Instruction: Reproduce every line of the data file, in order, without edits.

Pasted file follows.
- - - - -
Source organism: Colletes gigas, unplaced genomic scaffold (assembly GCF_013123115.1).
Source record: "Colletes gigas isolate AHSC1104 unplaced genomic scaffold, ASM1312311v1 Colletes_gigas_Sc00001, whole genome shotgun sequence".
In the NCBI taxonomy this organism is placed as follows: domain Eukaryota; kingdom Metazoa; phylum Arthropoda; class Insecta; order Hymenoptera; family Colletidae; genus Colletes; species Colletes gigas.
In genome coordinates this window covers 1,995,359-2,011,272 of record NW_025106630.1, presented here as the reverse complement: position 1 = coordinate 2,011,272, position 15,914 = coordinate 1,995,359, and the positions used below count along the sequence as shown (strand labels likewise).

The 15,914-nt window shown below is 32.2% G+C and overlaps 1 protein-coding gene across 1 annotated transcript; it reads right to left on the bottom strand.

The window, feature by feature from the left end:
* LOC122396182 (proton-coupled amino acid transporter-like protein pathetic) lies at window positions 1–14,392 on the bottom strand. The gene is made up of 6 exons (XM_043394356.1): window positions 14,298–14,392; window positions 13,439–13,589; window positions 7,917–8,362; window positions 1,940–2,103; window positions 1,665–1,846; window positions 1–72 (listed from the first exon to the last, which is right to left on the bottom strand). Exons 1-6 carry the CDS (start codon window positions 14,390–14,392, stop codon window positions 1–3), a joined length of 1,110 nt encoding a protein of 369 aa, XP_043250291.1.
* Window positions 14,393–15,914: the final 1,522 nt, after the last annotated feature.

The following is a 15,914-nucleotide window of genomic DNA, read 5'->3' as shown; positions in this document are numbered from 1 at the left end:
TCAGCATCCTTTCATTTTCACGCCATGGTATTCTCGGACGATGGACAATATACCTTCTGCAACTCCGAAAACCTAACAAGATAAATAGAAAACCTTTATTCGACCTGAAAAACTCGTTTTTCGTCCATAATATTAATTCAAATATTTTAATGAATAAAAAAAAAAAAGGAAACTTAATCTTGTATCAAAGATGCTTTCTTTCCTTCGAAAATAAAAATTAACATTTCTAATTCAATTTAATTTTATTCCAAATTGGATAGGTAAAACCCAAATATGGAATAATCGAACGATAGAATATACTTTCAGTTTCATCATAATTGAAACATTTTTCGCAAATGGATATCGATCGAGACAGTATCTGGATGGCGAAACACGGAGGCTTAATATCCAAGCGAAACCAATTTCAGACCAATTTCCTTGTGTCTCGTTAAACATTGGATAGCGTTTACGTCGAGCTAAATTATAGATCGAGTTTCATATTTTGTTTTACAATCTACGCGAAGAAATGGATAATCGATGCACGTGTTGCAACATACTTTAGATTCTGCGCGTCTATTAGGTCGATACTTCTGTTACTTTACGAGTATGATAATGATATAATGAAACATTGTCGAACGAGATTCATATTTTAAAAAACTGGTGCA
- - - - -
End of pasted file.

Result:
Source organism: Colletes gigas, unplaced genomic scaffold (assembly GCF_013123115.1).
Source record: "Colletes gigas isolate AHSC1104 unplaced genomic scaffold, ASM1312311v1 Colletes_gigas_Sc00001, whole genome shotgun sequence".
In the NCBI taxonomy this organism is placed as follows: domain Eukaryota; kingdom Metazoa; phylum Arthropoda; class Insecta; order Hymenoptera; family Colletidae; genus Colletes; species Colletes gigas.
In genome coordinates this window covers 1,995,359-2,011,272 of record NW_025106630.1, presented here as the reverse complement: position 1 = coordinate 2,011,272, position 15,914 = coordinate 1,995,359, and the positions used below count along the sequence as shown (strand labels likewise).

The 15,914-nt window shown below is 32.2% G+C and overlaps 1 protein-coding gene across 1 annotated transcript; it reads right to left on the bottom strand.

The window, feature by feature from the left end:
* LOC122396182 (proton-coupled amino acid transporter-like protein pathetic) lies at window positions 1–14,392 on the bottom strand. The gene is made up of 6 exons (XM_043394356.1): window positions 14,298–14,392; window positions 13,439–13,589; window positions 7,917–8,362; window positions 1,940–2,103; window positions 1,665–1,846; window positions 1–72 (listed from the first exon to the last, which is right to left on the bottom strand). Exons 1-6 carry the CDS (start codon window positions 14,390–14,392, stop codon window positions 1–3), a joined length of 1,110 nt encoding a protein of 369 aa, XP_043250291.1.
* Window positions 14,393–15,914: the final 1,522 nt, after the last annotated feature.

The following is a 15,914-nucleotide window of genomic DNA, read 5'->3' as shown; positions in this document are numbered from 1 at the left end:
TCAGCATCCTTTCATTTTCACGCCATGGTATTCTCGGACGATGGACAATATACCTTCTGCAACTCCGAAAACCTAACAAGATAAATAGAAAACCTTTATTCGACCTGAAAAACTCGTTTTTCGTCCATAATATTAATTCAAATATTTTAATGAATAAAAAAAAAAAAGGAAACTTAATCTTGTATCAAAGATGCTTTCTTTCCTTCGAAAATAAAAATTAACATTTCTAATTCAATTTAATTTTATTCCAAATTGGATAGGTAAAACCCAAATATGGAATAATCGAACGATAGAATATACTTTCAGTTTCATCATAATTGAAACATTTTTCGCAAATGGATATCGATCGAGACAGTATCTGGATGGCGAAACACGGAGGCTTAATATCCAAGCGAAACCAATTTCAGACCAATTTCCTTGTGTCTCGTTAAACATTGGATAGCGTTTACGTCGAGCTAAATTATAGATCGAGTTTCATATTTTGTTTTACAATCTACGCGAAGAAATGGATAATCGATGCACGTGTTGCAACATACTTTAGATTCTGCGCGTCTATTAGGTCGATACTTCTGTTACTTTACGAGTATGATAATGATATAATGAAACATTGTCGAACGAGATTCATATTTTAAAAAACTGGTGCA